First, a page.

The device should support Wake on LAN (WoL). Ideally, this functionality should not require any special drivers. If special drivers are necessary, there’s a risk that a new Microsoft driver installed during a Windows update might cause WoL to fail until the specific driver is reinstalled.

For devices that lack an onboard Ethernet port, Wake on LAN should still be functional via a USB-RJ45 adapter, provided it uses the MAC address generated through the MAC address pass-through.

In cases where a wired network connection is unavailable or if the device is not typically connected, the BIOS should allow for setting up a Wake Up Timer.

BIOS Maintenance

The previous sections have emphasized the importance of BIOS configuration in client management. Setup and maintenance should be script-controlled and non-interactive, allowing opsi products to manage the configuration tasks:

  • BIOS update

  • Setting/Changing BIOS Password

  • Toggling UEFI/Secure Boot

  • Activating Wake on LAN

  • Enabling MAC Address Pass-Through

  • Managing Wake-Up Timer

Even with a BIOS password enabled, script-controlled configuration should remain feasible.

While script-controlled configuration of the BIOS is broadly possible, it’s important to note that it might not cover all BIOS options. Therefore, verify that the specific options critical to your needs are configurable via scripts.

Technically, the ability to configure the BIOS relies on an extension of the computer’s Windows Management Instrumentation (WMI) system. WMI enables the retrieval and management of information about the computer and its components. The WMI system extensions for BIOS configuration allow for accessing and modifying BIOS settings either through the WMI system or using PowerShell scripts.

For more in-depth information, here are some useful links:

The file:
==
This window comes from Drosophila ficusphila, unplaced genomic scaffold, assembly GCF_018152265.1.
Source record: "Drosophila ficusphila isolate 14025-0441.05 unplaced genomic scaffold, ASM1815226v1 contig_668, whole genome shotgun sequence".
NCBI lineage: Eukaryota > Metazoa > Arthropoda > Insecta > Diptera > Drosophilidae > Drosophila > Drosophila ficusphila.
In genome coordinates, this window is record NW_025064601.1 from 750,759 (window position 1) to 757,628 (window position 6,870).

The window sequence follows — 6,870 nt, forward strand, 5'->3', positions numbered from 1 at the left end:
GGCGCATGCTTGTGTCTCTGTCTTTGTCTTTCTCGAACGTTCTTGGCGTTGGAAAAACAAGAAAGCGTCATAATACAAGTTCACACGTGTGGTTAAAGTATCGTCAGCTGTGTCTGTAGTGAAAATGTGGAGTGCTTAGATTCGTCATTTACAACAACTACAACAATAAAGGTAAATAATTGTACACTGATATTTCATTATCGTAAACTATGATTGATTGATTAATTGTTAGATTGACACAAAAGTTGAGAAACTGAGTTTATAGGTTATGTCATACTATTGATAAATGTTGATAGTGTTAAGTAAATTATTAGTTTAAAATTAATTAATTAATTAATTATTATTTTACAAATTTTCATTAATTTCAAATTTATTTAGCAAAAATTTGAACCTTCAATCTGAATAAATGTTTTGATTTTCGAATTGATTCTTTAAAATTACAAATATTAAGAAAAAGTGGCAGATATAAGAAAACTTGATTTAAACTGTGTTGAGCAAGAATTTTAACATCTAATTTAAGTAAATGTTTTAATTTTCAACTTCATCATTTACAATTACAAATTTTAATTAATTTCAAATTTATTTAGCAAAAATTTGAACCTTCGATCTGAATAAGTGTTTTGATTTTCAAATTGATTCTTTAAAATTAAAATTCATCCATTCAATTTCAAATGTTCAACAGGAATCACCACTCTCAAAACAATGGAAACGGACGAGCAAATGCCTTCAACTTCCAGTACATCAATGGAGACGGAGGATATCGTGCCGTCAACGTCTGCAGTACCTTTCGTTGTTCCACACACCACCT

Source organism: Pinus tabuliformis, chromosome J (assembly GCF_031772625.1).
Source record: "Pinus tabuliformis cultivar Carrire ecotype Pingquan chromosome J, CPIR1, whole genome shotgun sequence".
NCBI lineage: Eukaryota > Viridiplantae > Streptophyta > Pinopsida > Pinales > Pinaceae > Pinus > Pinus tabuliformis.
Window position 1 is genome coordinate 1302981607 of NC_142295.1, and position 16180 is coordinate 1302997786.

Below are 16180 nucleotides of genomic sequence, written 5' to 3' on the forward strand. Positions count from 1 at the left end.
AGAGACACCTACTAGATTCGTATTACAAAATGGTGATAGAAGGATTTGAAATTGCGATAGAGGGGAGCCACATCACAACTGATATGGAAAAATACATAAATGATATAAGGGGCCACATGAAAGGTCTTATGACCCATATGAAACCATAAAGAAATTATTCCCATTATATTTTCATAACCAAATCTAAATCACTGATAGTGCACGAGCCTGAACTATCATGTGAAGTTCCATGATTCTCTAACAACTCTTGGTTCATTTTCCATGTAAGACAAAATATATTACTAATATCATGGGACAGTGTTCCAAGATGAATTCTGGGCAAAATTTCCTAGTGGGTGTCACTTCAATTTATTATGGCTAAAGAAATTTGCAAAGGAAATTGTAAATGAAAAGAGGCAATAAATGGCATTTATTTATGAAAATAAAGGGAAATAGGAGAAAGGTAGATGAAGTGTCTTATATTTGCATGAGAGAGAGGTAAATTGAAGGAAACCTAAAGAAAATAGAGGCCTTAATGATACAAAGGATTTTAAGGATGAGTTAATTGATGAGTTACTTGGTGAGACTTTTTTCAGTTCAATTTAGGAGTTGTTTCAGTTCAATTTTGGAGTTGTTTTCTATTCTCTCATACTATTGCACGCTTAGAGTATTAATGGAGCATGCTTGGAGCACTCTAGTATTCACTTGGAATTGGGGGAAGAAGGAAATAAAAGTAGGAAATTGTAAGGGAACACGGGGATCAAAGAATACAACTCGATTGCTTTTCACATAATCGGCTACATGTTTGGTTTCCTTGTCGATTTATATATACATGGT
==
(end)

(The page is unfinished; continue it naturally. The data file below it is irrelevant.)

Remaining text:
List of MAC Addresses

When purchasing a large quantity of computers, integrating these devices into your system is simplified if you have prior knowledge of their MAC addresses. Therefore, it’s advisable to request that the supplier provides you with a machine-readable list of the MAC addresses for these computers.

RAM (Random Access Memory)

For a successful network boot, the opsi-linux-bootimage needs to be loadable into the working memory (RAM) and initiated. Currently, this process requires a minimum of 2 GB of RAM.

It’s worth noting that some Linux distributions, such as recent versions of Ubuntu or Mint, need at least 4 GB of RAM for optimal performance.

Testing the Hardware

Before purchasing a large quantity of devices, it is advisable to request a reference device, if possible. This allows you to conduct tests with opsi to ensure compatibility and performance.

Alternatively, you can request uib GmbH to conduct such a test. Please reach out to us at for more information.

Providing Drivers

Ideally, the hardware manufacturer should offer driver packages for their devices on their website. These driver packages should be extractable (unpackable), allowing the opsi server to supply drivers for these specific models.

It’s particularly beneficial if the wired network interface does not need a specialized PE (Preinstallation Environment) driver. In other words, the same driver should be compatible with both Windows PE (WinPE) and the fully installed Windows system.

Check List

Wired Network (RJ45):

  • on-board (better) or via USB adapter with MAC address pass-through support in the BIOS

  • Network boot via IPv4/IPv6

  • Wake on LAN support

    • with standard drivers

    • for MAC address pass-through operation

Script-controlled BIOS configuration:

  • BIOS Update

  • Set/change BIOS password

  • Enable/disable UEFI/Secure Boot

  • Enable Wake on LAN

  • Enable MAC address pass-through

  • Switch Wake Up Timer on/off and set times


  • Deployment of drivers/package extractable?

  • Provision of drivers/WinPE drivers necessary?

  • List of MAC addresses

  • Sufficient RAM for boot image (2 GB/4 GB for Linux)